MS Spitsbergen

Our Norwegian Saga: Geirangerfjord, Urke and Ålesund

September 15, 2018

Morning seemed to come too soon. It was an awkward night. Maybe we had pushed ourselves too far the previous day. There was the unfamiliar motion of the ship, and the distracting irritation of what turned out to be a tube of lip balm rolling back and forth on the nightstand during the night, click-clack, click-clack, over and over again. We were both too tired to reach over and investigate the source. Still, we managed some few hours of oblivion before rising to search out coffee.

While we slept, our vessel made scheduled stops, for people, cargo, and mail, overnight at Florø, Måløy, and Torvik. The first stop at Ålesund, at the mouth of the Geirangerfjord, was while we were still at breakfast. Such was the working rhythm of the MS Spitsbergen, a unique combination of practical boat and cruise ship.  In the early afternoon, after watching the western coast of Norway slip by, we moored in the Norangsfjord (an arm of the Hjørundfjord) and took a tender to the dock at the small village of Urke in Møre og Romsdal. We spent a pleasant hour in the light misty rain wandering past the rustic houses, snapping pictures of the grazing sheep, collecting quartz from the rocky strand, and listening to a mountain stream spilling into the fjord with a great and turbulent rush of sound.

Rushing Down to the Fjord in Urke, 2018

Later, we returned for a second stop at Ålesund. We disembarked and wandered the town for an hour, capturing image after image of the striking Jugendstil (art nouveau) architecture, almost the whole of the town rebuilt after a devastating fire in 1904. This is what we enjoy the most, wandering on our own down cobbled streets, peering at decorated doorways and facades, looking into shop windows and, in Ålesund, admiring an exotic and fanciful variety of rooftops: gables, towers and spires. We posed—an obligatory moment—in front of the MS Spitsbergen before embarking again, the huge letters on the black and red-painted bow announcing its presence to the gathering travelers.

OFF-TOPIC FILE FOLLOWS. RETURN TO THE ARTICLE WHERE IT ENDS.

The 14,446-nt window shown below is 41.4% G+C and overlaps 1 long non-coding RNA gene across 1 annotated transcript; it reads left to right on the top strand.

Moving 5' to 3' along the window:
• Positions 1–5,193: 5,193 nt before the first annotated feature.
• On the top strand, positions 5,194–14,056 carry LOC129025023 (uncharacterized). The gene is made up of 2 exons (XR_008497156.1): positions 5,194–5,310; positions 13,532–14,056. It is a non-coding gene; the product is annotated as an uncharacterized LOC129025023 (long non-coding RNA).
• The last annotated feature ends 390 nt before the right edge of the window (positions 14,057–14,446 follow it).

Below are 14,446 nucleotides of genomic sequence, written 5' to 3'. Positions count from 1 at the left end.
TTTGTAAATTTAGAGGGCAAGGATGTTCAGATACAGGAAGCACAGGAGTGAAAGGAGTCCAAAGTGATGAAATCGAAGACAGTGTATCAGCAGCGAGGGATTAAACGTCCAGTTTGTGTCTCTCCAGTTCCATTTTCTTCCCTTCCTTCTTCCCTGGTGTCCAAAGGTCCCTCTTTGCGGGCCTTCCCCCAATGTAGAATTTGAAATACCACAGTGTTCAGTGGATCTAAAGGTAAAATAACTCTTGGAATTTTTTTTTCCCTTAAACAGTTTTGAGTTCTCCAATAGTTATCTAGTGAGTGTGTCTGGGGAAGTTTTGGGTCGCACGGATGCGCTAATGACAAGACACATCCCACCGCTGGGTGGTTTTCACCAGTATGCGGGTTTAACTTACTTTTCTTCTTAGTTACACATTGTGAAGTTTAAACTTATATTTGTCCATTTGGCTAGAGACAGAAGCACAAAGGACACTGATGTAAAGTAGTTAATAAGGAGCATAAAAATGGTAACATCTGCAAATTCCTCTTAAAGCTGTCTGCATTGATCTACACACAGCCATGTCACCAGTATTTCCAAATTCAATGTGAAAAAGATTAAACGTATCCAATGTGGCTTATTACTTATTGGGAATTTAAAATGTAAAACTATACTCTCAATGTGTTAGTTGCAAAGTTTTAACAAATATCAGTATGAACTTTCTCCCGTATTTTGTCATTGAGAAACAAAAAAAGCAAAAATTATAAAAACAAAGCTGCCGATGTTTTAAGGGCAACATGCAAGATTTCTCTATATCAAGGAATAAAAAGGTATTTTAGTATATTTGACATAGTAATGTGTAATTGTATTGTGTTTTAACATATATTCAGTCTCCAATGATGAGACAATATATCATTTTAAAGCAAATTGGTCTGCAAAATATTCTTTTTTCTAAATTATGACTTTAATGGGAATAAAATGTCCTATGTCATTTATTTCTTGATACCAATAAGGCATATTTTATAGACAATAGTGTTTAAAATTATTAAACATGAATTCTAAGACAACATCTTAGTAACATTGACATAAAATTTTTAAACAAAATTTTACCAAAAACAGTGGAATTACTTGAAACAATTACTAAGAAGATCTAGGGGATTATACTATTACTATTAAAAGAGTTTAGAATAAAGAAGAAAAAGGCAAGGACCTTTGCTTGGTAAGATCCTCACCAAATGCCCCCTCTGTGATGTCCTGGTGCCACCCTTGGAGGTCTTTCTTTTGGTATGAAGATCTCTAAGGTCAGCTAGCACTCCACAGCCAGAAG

The MS Spitsbergen in Ålesund, 2018

We met for dinner, our little group of wanderers. During a wonderful repast of Norwegian specialties, we recounted our day to one another. We reminisced about trips taken and dreamed about the journey ahead. We recounted misadventures we had experienced on previous travels, perhaps to ward off the mishaps that sometimes befall even the most seasoned of travelers.

Tomorrow brings Trondheim, the Nidaros Cathedral, and Rørvik in Vikna—Vikna, where Martin Cornelius, Joan’s grandfather, was born. Sometime before midnight we will pass by Leka and look for it in the velvet dark just as Great-grandmother Cornelius had done one night eighty-six years ago.


Our Norwegian Saga: Leaving Bergen

September 14, 2018

 When we first made plans to book our Hurtigruten cruise, it had dawned on Joan that our itinerary reminded her of a trip up the Norwegian coast that had been taken by her great-grandparents. In 1932 Casper and Gjertine Cornelius, who had emigrated from Norway in 1887, returned to their native home for a three-month visit after a forty-five-year absence. Joan had heard about this trip as a child. It was an event that held some significance for the family and was discussed long after her great-grandparents themselves had passed away in the 1940’s. Casper and Gjertine had returned to a homeland they had left behind with great sadness and regret. They had been forced by economic circumstances to try their luck in a strange, foreign land. This belated homecoming must have been bittersweet. Joan actually never knew (or remembered) that a travelogue from this 1932 trip existed and came across the treasure only a few years ago in a box of old photos and papers inherited from her parents. She discovered a twenty-seven-page journal entitled Norges Reise i 1932 [Norwegian Journey, 1932]. Great-Grandfather Casper’s original travelogue was in Norwegian, the language he was most comfortable speaking and writing, even after forty-five years in America. What Joan had actually found was not Casper’s original, but a translation into English by her grandfather Martin. If the Norwegian original still exists, we do not know where it is or who may have it. Among the many activities Joan’s great-grandparents undertook during their three-month stay in Norway was a trip on the SS Stavangerfjord that took them up the Norwegian coast to the North Cape. For some reason she remembered a small detail from the journal, that her great-grandparents had left Bergen at 8 p.m. to journey up the coast to the Nordkapp. Our itinerary on the MS Spitsbergen had us scheduled to leave Bergen at 8 p.m. as well. Could her great-grandparents have, coincidentally, also taken a Hurtigruten cruise?